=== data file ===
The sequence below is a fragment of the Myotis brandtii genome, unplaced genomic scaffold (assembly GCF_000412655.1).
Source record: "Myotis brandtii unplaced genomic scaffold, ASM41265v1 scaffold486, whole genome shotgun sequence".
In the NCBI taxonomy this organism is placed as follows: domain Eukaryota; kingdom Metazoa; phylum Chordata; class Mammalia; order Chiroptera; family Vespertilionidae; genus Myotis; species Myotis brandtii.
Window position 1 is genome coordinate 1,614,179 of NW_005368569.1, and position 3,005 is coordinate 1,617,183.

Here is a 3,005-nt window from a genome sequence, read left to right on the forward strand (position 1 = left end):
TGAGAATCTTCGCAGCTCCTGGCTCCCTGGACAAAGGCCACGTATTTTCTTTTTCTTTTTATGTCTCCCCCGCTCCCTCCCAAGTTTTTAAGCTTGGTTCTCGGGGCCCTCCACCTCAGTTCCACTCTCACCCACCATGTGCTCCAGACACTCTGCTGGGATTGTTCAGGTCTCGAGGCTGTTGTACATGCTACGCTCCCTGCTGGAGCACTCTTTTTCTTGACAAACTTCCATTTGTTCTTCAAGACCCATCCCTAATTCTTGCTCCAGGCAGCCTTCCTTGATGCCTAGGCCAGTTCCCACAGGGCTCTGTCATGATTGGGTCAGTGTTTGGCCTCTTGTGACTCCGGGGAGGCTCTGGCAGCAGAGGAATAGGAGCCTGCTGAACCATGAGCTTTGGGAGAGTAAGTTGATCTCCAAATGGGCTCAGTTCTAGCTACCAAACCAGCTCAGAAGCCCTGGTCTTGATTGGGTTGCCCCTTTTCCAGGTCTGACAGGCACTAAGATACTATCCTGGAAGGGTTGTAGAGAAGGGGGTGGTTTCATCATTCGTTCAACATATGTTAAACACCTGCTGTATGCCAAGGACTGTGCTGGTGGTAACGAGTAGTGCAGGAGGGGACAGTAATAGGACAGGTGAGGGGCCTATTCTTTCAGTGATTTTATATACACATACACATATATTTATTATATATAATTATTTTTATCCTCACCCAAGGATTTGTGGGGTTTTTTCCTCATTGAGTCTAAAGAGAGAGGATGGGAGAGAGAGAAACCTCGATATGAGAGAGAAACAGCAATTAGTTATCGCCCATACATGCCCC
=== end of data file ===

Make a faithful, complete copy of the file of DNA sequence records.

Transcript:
The sequence below is a fragment of the Myotis brandtii genome, unplaced genomic scaffold (assembly GCF_000412655.1).
Source record: "Myotis brandtii unplaced genomic scaffold, ASM41265v1 scaffold486, whole genome shotgun sequence".
In the NCBI taxonomy this organism is placed as follows: domain Eukaryota; kingdom Metazoa; phylum Chordata; class Mammalia; order Chiroptera; family Vespertilionidae; genus Myotis; species Myotis brandtii.
Window position 1 is genome coordinate 1,614,179 of NW_005368569.1, and position 3,005 is coordinate 1,617,183.

Here is a 3,005-nt window from a genome sequence, read left to right on the forward strand (position 1 = left end):
TGAGAATCTTCGCAGCTCCTGGCTCCCTGGACAAAGGCCACGTATTTTCTTTTTCTTTTTATGTCTCCCCCGCTCCCTCCCAAGTTTTTAAGCTTGGTTCTCGGGGCCCTCCACCTCAGTTCCACTCTCACCCACCATGTGCTCCAGACACTCTGCTGGGATTGTTCAGGTCTCGAGGCTGTTGTACATGCTACGCTCCCTGCTGGAGCACTCTTTTTCTTGACAAACTTCCATTTGTTCTTCAAGACCCATCCCTAATTCTTGCTCCAGGCAGCCTTCCTTGATGCCTAGGCCAGTTCCCACAGGGCTCTGTCATGATTGGGTCAGTGTTTGGCCTCTTGTGACTCCGGGGAGGCTCTGGCAGCAGAGGAATAGGAGCCTGCTGAACCATGAGCTTTGGGAGAGTAAGTTGATCTCCAAATGGGCTCAGTTCTAGCTACCAAACCAGCTCAGAAGCCCTGGTCTTGATTGGGTTGCCCCTTTTCCAGGTCTGACAGGCACTAAGATACTATCCTGGAAGGGTTGTAGAGAAGGGGGTGGTTTCATCATTCGTTCAACATATGTTAAACACCTGCTGTATGCCAAGGACTGTGCTGGTGGTAACGAGTAGTGCAGGAGGGGACAGTAATAGGACAGGTGAGGGGCCTATTCTTTCAGTGATTTTATATACACATACACATATATTTATTATATATAATTATTTTTATCCTCACCCAAGGATTTGTGGGGTTTTTTCCTCATTGAGTCTAAAGAGAGAGGATGGGAGAGAGAGAAACCTCGATATGAGAGAGAAACAGCAATTAGTTATCGCCCATACATGCCCC